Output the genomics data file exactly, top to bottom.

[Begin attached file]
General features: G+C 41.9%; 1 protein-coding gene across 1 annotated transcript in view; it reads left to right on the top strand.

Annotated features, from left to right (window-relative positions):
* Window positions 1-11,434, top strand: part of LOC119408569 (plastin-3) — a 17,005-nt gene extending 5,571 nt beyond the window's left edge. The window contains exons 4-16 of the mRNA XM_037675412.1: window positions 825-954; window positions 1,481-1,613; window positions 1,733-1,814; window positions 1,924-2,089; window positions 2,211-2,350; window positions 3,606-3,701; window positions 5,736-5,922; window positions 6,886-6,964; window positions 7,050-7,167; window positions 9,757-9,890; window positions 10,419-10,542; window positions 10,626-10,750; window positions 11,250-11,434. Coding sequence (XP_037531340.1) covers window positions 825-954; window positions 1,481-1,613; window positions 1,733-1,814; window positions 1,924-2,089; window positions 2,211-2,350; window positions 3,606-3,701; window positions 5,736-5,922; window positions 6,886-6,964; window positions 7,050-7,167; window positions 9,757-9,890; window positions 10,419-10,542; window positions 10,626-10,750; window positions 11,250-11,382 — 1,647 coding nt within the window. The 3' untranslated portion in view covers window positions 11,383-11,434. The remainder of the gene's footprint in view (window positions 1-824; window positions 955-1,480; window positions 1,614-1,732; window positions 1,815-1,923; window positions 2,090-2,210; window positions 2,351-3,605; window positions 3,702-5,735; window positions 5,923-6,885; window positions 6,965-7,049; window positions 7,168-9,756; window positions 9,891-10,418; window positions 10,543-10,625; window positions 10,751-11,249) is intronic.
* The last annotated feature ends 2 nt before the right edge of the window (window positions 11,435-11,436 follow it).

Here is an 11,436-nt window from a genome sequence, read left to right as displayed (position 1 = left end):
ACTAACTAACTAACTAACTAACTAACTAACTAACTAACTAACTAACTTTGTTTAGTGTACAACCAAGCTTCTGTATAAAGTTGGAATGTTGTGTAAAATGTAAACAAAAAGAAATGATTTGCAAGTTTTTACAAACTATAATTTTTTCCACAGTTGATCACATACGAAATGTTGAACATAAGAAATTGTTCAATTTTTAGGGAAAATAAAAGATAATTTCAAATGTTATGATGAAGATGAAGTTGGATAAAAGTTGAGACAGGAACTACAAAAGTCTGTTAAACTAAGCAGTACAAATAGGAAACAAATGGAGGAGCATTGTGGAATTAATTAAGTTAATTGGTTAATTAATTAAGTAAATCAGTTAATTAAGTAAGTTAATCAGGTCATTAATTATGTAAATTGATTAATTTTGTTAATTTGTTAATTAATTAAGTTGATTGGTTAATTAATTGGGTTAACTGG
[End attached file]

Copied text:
General features: G+C 41.9%; 1 protein-coding gene across 1 annotated transcript in view; it reads left to right on the top strand.

Annotated features, from left to right (window-relative positions):
* Window positions 1-11,434, top strand: part of LOC119408569 (plastin-3) — a 17,005-nt gene extending 5,571 nt beyond the window's left edge. The window contains exons 4-16 of the mRNA XM_037675412.1: window positions 825-954; window positions 1,481-1,613; window positions 1,733-1,814; window positions 1,924-2,089; window positions 2,211-2,350; window positions 3,606-3,701; window positions 5,736-5,922; window positions 6,886-6,964; window positions 7,050-7,167; window positions 9,757-9,890; window positions 10,419-10,542; window positions 10,626-10,750; window positions 11,250-11,434. Coding sequence (XP_037531340.1) covers window positions 825-954; window positions 1,481-1,613; window positions 1,733-1,814; window positions 1,924-2,089; window positions 2,211-2,350; window positions 3,606-3,701; window positions 5,736-5,922; window positions 6,886-6,964; window positions 7,050-7,167; window positions 9,757-9,890; window positions 10,419-10,542; window positions 10,626-10,750; window positions 11,250-11,382 — 1,647 coding nt within the window. The 3' untranslated portion in view covers window positions 11,383-11,434. The remainder of the gene's footprint in view (window positions 1-824; window positions 955-1,480; window positions 1,614-1,732; window positions 1,815-1,923; window positions 2,090-2,210; window positions 2,351-3,605; window positions 3,702-5,735; window positions 5,923-6,885; window positions 6,965-7,049; window positions 7,168-9,756; window positions 9,891-10,418; window positions 10,543-10,625; window positions 10,751-11,249) is intronic.
* The last annotated feature ends 2 nt before the right edge of the window (window positions 11,435-11,436 follow it).

Here is an 11,436-nt window from a genome sequence, read left to right as displayed (position 1 = left end):
ACTAACTAACTAACTAACTAACTAACTAACTAACTAACTAACTAACTTTGTTTAGTGTACAACCAAGCTTCTGTATAAAGTTGGAATGTTGTGTAAAATGTAAACAAAAAGAAATGATTTGCAAGTTTTTACAAACTATAATTTTTTCCACAGTTGATCACATACGAAATGTTGAACATAAGAAATTGTTCAATTTTTAGGGAAAATAAAAGATAATTTCAAATGTTATGATGAAGATGAAGTTGGATAAAAGTTGAGACAGGAACTACAAAAGTCTGTTAAACTAAGCAGTACAAATAGGAAACAAATGGAGGAGCATTGTGGAATTAATTAAGTTAATTGGTTAATTAATTAAGTAAATCAGTTAATTAAGTAAGTTAATCAGGTCATTAATTATGTAAATTGATTAATTTTGTTAATTTGTTAATTAATTAAGTTGATTGGTTAATTAATTGGGTTAACTGG